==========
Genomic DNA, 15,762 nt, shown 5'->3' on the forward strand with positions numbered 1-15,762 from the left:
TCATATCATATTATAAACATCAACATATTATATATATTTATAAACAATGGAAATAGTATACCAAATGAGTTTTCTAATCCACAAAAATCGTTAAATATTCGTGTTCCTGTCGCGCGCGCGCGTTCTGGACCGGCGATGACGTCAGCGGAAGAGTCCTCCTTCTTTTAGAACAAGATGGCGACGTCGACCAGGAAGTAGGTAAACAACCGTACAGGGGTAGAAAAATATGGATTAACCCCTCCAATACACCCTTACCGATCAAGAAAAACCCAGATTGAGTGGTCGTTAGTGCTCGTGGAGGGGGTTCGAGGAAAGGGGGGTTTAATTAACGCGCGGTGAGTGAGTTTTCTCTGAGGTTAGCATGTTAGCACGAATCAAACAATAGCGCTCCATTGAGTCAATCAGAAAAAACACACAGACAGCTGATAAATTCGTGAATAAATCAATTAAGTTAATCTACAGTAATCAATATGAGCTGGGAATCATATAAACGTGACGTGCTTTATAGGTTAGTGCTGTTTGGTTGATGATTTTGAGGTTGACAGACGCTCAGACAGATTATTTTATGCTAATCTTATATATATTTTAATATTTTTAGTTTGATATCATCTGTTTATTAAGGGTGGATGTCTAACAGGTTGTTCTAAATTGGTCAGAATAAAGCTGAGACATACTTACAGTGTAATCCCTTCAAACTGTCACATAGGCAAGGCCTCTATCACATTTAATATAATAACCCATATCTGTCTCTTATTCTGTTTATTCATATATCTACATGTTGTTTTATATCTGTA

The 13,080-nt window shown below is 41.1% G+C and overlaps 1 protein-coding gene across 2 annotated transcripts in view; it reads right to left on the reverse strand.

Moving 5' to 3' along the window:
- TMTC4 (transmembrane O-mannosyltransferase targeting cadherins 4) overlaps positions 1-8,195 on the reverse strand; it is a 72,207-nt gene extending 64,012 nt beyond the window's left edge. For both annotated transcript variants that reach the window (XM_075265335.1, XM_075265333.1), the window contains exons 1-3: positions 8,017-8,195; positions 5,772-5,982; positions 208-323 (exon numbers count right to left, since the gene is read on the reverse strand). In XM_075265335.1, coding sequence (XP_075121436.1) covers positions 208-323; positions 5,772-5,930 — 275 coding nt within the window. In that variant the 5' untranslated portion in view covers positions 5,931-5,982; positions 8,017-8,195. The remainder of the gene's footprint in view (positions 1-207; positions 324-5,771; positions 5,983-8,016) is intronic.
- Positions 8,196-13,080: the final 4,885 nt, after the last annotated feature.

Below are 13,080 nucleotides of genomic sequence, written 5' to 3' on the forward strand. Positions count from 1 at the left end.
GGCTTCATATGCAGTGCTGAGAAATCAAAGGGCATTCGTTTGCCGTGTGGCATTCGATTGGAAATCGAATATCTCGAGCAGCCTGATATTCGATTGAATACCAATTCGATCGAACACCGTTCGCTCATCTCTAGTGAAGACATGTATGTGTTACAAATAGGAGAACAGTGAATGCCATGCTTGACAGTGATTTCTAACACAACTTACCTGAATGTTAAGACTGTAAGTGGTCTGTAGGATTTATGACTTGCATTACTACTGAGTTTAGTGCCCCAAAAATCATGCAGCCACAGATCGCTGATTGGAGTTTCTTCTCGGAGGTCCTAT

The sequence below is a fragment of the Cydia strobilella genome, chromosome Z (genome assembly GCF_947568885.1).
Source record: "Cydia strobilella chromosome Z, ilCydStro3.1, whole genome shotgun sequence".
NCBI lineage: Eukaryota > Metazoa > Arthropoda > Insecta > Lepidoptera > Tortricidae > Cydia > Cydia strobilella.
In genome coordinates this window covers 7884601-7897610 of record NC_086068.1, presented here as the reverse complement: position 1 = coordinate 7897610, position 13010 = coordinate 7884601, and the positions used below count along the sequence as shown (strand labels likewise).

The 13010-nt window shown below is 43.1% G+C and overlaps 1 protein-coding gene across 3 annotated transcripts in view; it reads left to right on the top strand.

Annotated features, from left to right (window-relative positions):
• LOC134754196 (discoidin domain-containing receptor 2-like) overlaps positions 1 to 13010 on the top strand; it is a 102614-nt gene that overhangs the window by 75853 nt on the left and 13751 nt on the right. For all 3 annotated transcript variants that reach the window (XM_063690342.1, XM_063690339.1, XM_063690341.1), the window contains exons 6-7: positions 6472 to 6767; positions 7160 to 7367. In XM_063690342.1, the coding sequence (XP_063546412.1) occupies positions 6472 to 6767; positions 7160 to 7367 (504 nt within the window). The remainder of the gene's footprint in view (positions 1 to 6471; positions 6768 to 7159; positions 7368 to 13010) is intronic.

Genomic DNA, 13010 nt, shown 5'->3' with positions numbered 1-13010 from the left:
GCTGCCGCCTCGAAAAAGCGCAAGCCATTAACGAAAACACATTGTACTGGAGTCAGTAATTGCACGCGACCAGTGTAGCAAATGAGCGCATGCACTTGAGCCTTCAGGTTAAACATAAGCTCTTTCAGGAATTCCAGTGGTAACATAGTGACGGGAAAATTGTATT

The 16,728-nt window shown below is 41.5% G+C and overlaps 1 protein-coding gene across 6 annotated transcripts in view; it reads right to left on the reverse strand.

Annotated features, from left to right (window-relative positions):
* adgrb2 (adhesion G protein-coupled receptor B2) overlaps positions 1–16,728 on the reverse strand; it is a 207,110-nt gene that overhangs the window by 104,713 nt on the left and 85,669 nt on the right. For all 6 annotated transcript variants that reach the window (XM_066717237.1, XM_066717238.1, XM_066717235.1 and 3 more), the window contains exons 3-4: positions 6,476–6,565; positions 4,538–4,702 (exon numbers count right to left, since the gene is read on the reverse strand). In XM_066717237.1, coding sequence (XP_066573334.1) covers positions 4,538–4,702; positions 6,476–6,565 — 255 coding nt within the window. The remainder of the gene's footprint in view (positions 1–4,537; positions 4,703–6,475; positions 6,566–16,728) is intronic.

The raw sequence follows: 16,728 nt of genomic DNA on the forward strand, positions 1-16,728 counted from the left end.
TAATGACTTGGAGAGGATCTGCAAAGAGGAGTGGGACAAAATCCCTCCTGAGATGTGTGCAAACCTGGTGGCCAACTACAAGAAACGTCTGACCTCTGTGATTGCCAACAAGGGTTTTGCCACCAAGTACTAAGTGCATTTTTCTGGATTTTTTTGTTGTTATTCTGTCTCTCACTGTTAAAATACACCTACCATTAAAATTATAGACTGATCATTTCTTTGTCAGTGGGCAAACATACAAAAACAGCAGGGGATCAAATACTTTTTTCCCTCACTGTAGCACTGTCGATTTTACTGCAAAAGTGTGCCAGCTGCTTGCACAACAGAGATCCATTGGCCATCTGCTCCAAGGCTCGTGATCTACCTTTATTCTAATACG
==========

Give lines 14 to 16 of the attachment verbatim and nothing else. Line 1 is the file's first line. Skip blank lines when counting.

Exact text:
Annotated features, from left to right (window-relative positions):
• LOC134754196 (discoidin domain-containing receptor 2-like) overlaps positions 1 to 13010 on the top strand; it is a 102614-nt gene that overhangs the window by 75853 nt on the left and 13751 nt on the right. For all 3 annotated transcript variants that reach the window (XM_063690342.1, XM_063690339.1, XM_063690341.1), the window contains exons 6-7: positions 6472 to 6767; positions 7160 to 7367. In XM_063690342.1, the coding sequence (XP_063546412.1) occupies positions 6472 to 6767; positions 7160 to 7367 (504 nt within the window). The remainder of the gene's footprint in view (positions 1 to 6471; positions 6768 to 7159; positions 7368 to 13010) is intronic.

Genomic DNA, 13010 nt, shown 5'->3' with positions numbered 1-13010 from the left: